given in Table 1. The composition for AISI 304L and AISI 316L were certified by Sandvik; the composition of the AISI 304 foil was determined with energy-dispersive X-ray analysis (EDS), taking the certified foils as reference materials. AISI 316L was thinned to a thickness of 20 – 30 lm by electrochemical polishing to ensure that saturation with nitrogen was accomplished within a reasonable nitriding time (to prevent the development of CrN during nitriding; cf. Discussion). For recrystallisation and austenitisation the stainless steel thin foils were heated to 1343 K at a heating rate of 0.333 K/s and upon reaching this temperature immediately cooled in pure H2. During austenitisation the deformation-induced martensite, which was introduced upon cold-rolling during the manufacturing of the foils, was totally transformed to austenite. After heat treatment, the foils’ surfaces were activated to enable gaseous nitriding [12]. 3.2. Gaseous nitriding Gaseous nitriding was performed in a Netzsch STA 449C thermal analyzer, which allows simultaneous thermogravimetric analysis (TGA) and differential thermal analysis (DTA). Gaseous nitriding was performed in an atmosphere of ammonia and nitrogen until saturation with nitrogen was obtained in the stainless steel (stationary weight). A flow of nitrogen gas was led via the measurement compartment of the balance, to prevent corrosive attack by ammonia, and was mixed with ammonia in the furnace chamber of the equipment. The flows of ammonia and nitrogen were adjusted with mass flow controllers: 0.833 ml NH3/s and 0.0833 ml N2/s. A detailed description of adjusting the nitrogen content in stainless steel through controlled gaseous nitriding was given in [13]. The AISI 304L and AISI 316L foils were nitrided for 28 hours at 703 K; the much thinner AISI 304 foils were nitrided for 12 hours at 693 K. This difference in experimental conditions was necessary to prevent the development of CrN during nitriding. Preliminary work had shown that CrN develops easier in AISI 304 than in AISI 316. The thin foils were fully transformed into expanded austenite powder. AISI 304 was also reduced in pure H2 after nitriding in order to retract “loosely” bound nitrogen [13]. A saturation and reduction cycle was performed within 12 hours at 693 K; the remaining nitrogen content after reduction is given in Table 2.1 The nitrogen contents vary slightly due 1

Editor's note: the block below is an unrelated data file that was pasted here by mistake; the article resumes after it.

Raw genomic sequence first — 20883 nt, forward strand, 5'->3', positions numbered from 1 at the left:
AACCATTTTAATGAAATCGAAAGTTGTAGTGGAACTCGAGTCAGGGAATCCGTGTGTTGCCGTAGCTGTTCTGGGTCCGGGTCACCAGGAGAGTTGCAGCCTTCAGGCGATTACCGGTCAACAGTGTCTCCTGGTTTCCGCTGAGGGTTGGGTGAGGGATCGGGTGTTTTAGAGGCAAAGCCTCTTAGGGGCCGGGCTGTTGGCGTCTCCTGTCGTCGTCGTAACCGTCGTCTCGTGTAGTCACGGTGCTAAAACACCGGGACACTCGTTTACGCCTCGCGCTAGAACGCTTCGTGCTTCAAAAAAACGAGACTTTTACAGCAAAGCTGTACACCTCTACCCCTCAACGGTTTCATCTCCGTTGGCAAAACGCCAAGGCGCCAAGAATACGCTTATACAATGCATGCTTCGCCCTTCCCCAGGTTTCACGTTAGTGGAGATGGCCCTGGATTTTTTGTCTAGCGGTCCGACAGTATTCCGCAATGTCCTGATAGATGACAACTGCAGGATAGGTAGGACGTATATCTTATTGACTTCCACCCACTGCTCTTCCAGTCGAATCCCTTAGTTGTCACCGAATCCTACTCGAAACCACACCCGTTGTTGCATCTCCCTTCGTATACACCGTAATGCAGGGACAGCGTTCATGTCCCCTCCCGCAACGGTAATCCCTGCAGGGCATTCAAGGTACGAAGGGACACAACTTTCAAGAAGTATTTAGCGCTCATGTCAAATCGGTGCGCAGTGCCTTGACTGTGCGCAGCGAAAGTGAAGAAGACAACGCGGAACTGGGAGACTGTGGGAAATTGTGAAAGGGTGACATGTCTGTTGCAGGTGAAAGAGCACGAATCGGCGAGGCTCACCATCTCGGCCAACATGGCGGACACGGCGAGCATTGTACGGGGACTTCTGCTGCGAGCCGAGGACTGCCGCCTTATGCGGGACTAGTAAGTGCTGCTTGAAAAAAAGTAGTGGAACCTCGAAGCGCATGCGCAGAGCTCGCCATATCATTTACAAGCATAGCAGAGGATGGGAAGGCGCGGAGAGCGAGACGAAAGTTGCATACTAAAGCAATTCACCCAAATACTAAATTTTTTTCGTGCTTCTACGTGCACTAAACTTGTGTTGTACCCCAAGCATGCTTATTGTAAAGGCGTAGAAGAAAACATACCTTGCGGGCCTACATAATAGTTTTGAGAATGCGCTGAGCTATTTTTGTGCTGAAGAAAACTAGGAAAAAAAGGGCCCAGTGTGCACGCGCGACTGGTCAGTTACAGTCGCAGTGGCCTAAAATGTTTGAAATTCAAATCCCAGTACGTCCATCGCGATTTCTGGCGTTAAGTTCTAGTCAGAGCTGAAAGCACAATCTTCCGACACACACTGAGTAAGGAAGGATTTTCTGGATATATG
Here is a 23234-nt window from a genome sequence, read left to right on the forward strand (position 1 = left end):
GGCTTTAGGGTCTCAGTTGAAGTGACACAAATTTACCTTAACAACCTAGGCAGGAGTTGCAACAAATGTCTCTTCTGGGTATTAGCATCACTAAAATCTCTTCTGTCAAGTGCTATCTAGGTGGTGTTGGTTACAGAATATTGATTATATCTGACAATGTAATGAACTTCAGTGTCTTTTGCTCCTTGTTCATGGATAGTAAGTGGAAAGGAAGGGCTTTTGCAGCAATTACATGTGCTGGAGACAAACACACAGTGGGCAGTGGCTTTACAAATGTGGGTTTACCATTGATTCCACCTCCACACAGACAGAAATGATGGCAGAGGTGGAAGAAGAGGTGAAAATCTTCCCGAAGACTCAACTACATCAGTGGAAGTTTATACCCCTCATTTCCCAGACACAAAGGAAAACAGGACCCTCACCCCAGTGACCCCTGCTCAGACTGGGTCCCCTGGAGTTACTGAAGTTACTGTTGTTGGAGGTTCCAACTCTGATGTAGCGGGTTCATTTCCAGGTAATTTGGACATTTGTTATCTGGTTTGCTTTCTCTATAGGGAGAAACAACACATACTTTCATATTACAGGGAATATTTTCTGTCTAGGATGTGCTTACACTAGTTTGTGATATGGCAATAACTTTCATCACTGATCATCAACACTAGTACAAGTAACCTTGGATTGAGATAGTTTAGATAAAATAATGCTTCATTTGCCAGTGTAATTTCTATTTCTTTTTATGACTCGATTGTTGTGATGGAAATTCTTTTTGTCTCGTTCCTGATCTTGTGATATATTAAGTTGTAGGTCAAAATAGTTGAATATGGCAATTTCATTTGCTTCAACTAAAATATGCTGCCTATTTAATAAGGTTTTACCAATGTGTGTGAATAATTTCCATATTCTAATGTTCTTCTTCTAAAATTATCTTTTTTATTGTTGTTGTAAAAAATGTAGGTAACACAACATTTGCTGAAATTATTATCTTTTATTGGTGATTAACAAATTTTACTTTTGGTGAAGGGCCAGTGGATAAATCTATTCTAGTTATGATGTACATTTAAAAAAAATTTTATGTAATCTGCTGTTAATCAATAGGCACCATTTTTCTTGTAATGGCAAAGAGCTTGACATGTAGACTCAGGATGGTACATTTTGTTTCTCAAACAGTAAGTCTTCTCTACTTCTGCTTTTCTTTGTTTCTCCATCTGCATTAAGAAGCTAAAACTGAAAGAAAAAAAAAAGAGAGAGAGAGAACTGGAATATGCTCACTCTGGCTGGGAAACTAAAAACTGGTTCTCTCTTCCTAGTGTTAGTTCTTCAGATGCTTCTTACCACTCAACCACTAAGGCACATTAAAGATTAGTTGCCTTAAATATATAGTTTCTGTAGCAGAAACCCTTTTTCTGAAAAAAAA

Hydrogen reduction of as-nitrided foils was not possible for the thicker AISI 304L and AISI 316L foils as the time for nitrogen saturation was markedly longer and, hence, the risk for CrN formation during subsequent reduction too high.